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RIT on TV News: RIT Alert

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Published on Mar 18, 2010

WROC-TV (Channel 8) reports on the impact of Rochester Institute of Technology's emergency communication system in the wake of a potentially dangerous situation on campus.

It had all the ingredients of a recipe for disaster.

"An individual was suicidal potentially armed on the eastside of the R.I.T. campus," explained University News Director Paul Stella.

Close to 17,000 students living on campus went unharmed during the overnight incident.

"Everybody took the appropriate action to make sure that things didn't get out of control. "

Stella credits the campus alert system for keeping students informed. The alert system alerts students campus wide in a matter of minutes using email, phone call or text message. Students say they feel safer knowing the system is in place.

"It was scary, but I'm happy that I signed up for the alert system so that I knew what was going on," said student Felicia Backenroth.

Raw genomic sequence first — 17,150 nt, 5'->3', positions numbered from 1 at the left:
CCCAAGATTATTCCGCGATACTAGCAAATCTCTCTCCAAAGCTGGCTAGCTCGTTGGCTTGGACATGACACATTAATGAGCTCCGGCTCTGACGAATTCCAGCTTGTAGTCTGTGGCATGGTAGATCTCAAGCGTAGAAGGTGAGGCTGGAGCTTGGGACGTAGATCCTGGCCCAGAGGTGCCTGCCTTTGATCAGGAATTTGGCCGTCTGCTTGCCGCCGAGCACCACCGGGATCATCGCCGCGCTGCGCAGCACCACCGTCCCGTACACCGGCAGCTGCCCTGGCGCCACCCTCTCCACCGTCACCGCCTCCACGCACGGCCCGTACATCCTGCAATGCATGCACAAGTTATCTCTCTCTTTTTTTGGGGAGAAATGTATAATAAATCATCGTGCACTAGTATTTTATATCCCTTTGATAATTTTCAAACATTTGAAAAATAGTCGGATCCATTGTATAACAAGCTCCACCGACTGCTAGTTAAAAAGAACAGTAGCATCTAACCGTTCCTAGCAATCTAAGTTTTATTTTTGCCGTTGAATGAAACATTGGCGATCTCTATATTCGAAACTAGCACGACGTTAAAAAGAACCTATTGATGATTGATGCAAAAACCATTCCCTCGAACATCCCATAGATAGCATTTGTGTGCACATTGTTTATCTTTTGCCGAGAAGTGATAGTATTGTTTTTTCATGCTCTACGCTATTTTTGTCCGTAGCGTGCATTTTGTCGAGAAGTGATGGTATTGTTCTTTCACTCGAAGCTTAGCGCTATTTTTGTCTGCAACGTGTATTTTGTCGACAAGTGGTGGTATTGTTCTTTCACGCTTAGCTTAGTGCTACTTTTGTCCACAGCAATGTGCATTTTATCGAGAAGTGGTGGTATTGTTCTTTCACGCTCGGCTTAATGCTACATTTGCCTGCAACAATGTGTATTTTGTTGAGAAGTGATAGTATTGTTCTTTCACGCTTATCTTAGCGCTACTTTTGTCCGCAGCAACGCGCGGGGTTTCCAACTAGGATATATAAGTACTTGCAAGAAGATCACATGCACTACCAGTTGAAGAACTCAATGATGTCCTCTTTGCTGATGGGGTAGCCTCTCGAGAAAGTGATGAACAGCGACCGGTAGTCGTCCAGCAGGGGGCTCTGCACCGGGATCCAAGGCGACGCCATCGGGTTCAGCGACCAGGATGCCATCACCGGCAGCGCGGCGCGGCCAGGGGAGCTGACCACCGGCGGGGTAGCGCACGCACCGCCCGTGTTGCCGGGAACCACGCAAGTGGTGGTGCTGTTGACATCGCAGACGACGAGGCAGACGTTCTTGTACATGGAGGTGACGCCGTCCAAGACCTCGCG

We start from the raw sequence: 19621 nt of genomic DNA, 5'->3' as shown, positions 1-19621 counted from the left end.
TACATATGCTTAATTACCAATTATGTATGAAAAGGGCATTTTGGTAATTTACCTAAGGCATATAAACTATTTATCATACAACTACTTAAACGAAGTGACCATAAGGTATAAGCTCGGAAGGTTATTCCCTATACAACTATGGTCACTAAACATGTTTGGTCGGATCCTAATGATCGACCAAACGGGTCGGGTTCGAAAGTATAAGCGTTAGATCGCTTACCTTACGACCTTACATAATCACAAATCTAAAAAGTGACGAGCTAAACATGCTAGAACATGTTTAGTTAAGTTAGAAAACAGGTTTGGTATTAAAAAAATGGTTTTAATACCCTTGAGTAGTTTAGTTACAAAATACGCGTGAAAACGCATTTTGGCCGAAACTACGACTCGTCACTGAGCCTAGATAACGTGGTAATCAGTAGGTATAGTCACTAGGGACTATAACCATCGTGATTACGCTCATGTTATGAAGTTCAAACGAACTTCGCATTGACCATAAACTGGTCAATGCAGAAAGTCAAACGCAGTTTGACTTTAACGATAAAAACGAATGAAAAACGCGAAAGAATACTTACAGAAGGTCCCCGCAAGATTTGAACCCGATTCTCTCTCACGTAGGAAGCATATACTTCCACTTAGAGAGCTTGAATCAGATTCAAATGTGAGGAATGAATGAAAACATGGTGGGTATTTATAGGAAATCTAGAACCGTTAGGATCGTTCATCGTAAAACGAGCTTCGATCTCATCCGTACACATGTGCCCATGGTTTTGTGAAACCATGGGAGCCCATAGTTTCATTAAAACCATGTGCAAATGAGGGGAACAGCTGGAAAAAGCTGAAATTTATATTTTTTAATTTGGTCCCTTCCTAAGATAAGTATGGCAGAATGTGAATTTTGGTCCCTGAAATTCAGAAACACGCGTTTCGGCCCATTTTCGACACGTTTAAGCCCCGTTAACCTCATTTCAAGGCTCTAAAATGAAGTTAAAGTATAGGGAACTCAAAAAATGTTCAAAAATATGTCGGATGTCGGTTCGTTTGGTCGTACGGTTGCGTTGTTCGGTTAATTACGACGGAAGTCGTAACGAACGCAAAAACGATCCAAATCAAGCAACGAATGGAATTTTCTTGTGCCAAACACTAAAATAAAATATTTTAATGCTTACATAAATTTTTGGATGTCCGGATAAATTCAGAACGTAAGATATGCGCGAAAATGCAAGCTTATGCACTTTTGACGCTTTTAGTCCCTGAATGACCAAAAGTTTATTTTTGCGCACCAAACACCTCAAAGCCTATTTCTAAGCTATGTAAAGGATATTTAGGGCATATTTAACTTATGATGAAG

"A lot of kids joke about it but it's a good system and it puts the information out there," said sophomore Eitan Check.

"It was really nice getting the alert because they called and texted you telling you that there was an alert."

A plus for Lorenzo Webber but something officials are looking into more closely. "There have been some concerns in terms of message redundancy and things that have popped up as a result of this incidence," said Stella.

That includes the language used in the text alert. It read as follows: Take cover. Possible Armed Suicidal Person on campus. Go into nearest room. Lock or barricade the door.

"It was definitely fight or flight mode for me. I was nervous I didn't know what to do."

"There's not time to craft the message as the case when you have more time to react to the situation," said Stella.

Still, students feel safe on campus overall. "Nobody I've known has ever gotten hurt or in trouble on campus."

"Nothing like this has happened since I've been here so yea I'd say it's pretty safe."

Students aren't required to sign up. They have to opt into the emergency alert system. After the early morning threat, Stella says they may look into making the sign-up mandatory.

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